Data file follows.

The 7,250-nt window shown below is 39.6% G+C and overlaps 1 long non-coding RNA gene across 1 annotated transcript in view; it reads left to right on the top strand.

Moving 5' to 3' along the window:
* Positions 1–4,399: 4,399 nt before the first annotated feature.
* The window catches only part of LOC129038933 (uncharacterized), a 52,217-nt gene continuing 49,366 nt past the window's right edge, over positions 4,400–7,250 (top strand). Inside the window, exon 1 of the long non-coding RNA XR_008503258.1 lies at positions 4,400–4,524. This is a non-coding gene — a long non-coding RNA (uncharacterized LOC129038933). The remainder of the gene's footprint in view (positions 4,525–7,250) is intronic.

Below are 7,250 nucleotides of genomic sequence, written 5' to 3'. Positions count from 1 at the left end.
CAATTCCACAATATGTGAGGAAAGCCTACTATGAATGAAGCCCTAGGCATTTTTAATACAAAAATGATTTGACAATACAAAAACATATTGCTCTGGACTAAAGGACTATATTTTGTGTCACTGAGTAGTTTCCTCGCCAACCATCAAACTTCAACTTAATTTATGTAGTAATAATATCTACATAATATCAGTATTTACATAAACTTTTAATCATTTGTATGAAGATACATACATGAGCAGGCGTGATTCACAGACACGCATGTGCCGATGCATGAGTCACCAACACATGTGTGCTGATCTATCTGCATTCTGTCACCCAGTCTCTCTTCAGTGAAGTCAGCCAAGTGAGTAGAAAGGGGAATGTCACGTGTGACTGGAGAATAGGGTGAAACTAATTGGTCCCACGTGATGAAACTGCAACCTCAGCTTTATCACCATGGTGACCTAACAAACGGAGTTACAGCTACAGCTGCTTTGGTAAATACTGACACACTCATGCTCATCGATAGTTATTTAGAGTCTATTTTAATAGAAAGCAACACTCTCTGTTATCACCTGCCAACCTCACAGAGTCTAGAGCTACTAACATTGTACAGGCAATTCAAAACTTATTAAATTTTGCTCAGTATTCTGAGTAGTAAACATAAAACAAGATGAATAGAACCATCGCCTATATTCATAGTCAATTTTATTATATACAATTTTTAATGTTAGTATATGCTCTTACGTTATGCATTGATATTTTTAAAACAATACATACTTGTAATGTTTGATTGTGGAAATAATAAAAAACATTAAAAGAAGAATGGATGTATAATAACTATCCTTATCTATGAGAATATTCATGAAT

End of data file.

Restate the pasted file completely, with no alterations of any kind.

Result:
The 7,250-nt window shown below is 39.6% G+C and overlaps 1 long non-coding RNA gene across 1 annotated transcript in view; it reads left to right on the top strand.

Moving 5' to 3' along the window:
* Positions 1–4,399: 4,399 nt before the first annotated feature.
* The window catches only part of LOC129038933 (uncharacterized), a 52,217-nt gene continuing 49,366 nt past the window's right edge, over positions 4,400–7,250 (top strand). Inside the window, exon 1 of the long non-coding RNA XR_008503258.1 lies at positions 4,400–4,524. This is a non-coding gene — a long non-coding RNA (uncharacterized LOC129038933). The remainder of the gene's footprint in view (positions 4,525–7,250) is intronic.

Below are 7,250 nucleotides of genomic sequence, written 5' to 3'. Positions count from 1 at the left end.
CAATTCCACAATATGTGAGGAAAGCCTACTATGAATGAAGCCCTAGGCATTTTTAATACAAAAATGATTTGACAATACAAAAACATATTGCTCTGGACTAAAGGACTATATTTTGTGTCACTGAGTAGTTTCCTCGCCAACCATCAAACTTCAACTTAATTTATGTAGTAATAATATCTACATAATATCAGTATTTACATAAACTTTTAATCATTTGTATGAAGATACATACATGAGCAGGCGTGATTCACAGACACGCATGTGCCGATGCATGAGTCACCAACACATGTGTGCTGATCTATCTGCATTCTGTCACCCAGTCTCTCTTCAGTGAAGTCAGCCAAGTGAGTAGAAAGGGGAATGTCACGTGTGACTGGAGAATAGGGTGAAACTAATTGGTCCCACGTGATGAAACTGCAACCTCAGCTTTATCACCATGGTGACCTAACAAACGGAGTTACAGCTACAGCTGCTTTGGTAAATACTGACACACTCATGCTCATCGATAGTTATTTAGAGTCTATTTTAATAGAAAGCAACACTCTCTGTTATCACCTGCCAACCTCACAGAGTCTAGAGCTACTAACATTGTACAGGCAATTCAAAACTTATTAAATTTTGCTCAGTATTCTGAGTAGTAAACATAAAACAAGATGAATAGAACCATCGCCTATATTCATAGTCAATTTTATTATATACAATTTTTAATGTTAGTATATGCTCTTACGTTATGCATTGATATTTTTAAAACAATACATACTTGTAATGTTTGATTGTGGAAATAATAAAAAACATTAAAAGAAGAATGGATGTATAATAACTATCCTTATCTATGAGAATATTCATGAAT